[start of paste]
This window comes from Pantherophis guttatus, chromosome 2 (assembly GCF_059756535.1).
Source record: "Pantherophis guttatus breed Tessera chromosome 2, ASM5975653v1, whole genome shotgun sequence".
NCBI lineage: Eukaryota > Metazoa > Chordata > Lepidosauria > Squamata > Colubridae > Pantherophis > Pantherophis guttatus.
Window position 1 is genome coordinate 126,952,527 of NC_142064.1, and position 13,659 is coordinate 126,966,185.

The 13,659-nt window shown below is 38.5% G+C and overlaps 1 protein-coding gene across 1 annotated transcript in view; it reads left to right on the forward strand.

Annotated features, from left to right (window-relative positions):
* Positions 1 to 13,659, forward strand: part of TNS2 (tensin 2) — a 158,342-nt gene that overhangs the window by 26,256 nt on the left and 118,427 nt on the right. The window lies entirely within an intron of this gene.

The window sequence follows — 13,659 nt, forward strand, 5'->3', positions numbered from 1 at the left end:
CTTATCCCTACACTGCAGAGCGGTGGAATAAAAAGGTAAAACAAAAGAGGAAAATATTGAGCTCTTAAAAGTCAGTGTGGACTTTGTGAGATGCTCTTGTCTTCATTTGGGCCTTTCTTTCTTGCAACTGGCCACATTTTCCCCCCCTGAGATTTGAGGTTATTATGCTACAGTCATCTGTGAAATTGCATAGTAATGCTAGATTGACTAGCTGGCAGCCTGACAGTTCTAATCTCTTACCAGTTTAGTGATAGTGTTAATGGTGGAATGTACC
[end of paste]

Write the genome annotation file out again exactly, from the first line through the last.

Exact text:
This window comes from Pantherophis guttatus, chromosome 2 (assembly GCF_059756535.1).
Source record: "Pantherophis guttatus breed Tessera chromosome 2, ASM5975653v1, whole genome shotgun sequence".
NCBI lineage: Eukaryota > Metazoa > Chordata > Lepidosauria > Squamata > Colubridae > Pantherophis > Pantherophis guttatus.
Window position 1 is genome coordinate 126,952,527 of NC_142064.1, and position 13,659 is coordinate 126,966,185.

The 13,659-nt window shown below is 38.5% G+C and overlaps 1 protein-coding gene across 1 annotated transcript in view; it reads left to right on the forward strand.

Annotated features, from left to right (window-relative positions):
* Positions 1 to 13,659, forward strand: part of TNS2 (tensin 2) — a 158,342-nt gene that overhangs the window by 26,256 nt on the left and 118,427 nt on the right. The window lies entirely within an intron of this gene.

The window sequence follows — 13,659 nt, forward strand, 5'->3', positions numbered from 1 at the left end:
CTTATCCCTACACTGCAGAGCGGTGGAATAAAAAGGTAAAACAAAAGAGGAAAATATTGAGCTCTTAAAAGTCAGTGTGGACTTTGTGAGATGCTCTTGTCTTCATTTGGGCCTTTCTTTCTTGCAACTGGCCACATTTTCCCCCCCTGAGATTTGAGGTTATTATGCTACAGTCATCTGTGAAATTGCATAGTAATGCTAGATTGACTAGCTGGCAGCCTGACAGTTCTAATCTCTTACCAGTTTAGTGATAGTGTTAATGGTGGAATGTACC